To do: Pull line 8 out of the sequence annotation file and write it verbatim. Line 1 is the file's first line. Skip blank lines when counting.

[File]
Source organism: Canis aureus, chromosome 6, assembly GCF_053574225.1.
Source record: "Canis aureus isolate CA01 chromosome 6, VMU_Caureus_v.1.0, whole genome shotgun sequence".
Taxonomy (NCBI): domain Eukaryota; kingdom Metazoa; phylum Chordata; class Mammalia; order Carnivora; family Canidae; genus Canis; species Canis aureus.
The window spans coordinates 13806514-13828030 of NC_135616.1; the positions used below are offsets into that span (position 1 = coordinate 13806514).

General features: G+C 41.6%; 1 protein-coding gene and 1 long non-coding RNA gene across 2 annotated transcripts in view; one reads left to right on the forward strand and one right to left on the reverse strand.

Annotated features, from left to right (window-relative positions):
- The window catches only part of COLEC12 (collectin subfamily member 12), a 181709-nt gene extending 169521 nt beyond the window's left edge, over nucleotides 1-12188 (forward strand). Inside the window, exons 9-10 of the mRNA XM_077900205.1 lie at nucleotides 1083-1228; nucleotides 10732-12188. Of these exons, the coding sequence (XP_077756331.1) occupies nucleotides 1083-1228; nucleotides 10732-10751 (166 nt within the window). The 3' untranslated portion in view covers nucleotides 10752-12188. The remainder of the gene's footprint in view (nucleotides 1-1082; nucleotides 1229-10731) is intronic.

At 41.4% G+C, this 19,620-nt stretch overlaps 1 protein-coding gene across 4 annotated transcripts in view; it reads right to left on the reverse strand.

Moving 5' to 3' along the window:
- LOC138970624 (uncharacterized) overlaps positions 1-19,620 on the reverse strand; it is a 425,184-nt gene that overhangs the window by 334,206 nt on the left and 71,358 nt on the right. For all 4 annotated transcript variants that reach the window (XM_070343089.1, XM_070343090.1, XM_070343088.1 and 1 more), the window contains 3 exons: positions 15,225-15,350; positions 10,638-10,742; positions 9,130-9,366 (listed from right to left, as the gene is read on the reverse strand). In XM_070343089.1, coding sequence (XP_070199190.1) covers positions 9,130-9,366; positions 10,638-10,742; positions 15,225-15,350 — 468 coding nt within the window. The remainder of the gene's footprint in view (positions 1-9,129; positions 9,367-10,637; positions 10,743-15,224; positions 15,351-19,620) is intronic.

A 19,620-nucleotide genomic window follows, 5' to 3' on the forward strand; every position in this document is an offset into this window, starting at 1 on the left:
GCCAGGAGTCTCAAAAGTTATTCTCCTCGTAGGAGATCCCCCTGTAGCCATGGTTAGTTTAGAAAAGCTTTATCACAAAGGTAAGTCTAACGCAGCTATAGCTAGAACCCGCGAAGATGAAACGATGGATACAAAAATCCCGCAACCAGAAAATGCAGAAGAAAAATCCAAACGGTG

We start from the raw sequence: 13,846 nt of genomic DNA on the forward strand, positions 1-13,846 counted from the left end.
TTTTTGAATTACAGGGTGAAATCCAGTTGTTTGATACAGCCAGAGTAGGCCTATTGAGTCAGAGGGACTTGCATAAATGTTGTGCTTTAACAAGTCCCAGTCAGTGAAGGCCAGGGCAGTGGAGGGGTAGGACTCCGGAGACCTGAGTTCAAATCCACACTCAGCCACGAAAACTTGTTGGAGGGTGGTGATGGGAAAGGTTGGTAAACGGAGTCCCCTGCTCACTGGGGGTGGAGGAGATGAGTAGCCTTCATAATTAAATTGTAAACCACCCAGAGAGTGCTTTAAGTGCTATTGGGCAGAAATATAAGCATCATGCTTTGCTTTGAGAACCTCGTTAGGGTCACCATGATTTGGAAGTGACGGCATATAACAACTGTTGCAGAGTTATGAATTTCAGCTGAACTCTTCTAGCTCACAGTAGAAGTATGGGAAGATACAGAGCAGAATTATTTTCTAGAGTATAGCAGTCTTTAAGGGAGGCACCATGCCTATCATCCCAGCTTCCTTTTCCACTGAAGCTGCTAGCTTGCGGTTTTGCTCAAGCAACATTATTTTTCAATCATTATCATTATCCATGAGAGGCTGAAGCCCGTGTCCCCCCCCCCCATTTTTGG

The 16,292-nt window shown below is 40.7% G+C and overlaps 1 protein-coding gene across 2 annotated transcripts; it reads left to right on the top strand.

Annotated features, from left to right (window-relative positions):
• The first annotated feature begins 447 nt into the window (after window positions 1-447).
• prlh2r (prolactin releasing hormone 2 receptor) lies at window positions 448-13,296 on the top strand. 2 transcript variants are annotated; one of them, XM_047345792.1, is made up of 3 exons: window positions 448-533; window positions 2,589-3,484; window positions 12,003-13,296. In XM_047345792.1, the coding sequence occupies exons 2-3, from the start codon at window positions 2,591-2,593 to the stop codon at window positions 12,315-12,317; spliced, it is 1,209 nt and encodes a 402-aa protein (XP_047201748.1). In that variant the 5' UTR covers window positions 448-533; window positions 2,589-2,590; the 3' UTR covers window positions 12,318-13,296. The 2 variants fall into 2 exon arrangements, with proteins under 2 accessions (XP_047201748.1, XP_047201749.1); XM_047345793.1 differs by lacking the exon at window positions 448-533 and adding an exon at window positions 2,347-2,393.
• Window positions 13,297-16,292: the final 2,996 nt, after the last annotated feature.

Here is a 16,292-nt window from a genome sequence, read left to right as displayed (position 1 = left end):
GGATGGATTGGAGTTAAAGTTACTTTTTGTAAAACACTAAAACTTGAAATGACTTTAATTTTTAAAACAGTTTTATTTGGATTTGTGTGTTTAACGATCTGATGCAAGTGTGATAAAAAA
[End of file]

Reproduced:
At 41.4% G+C, this 19,620-nt stretch overlaps 1 protein-coding gene across 4 annotated transcripts in view; it reads right to left on the reverse strand.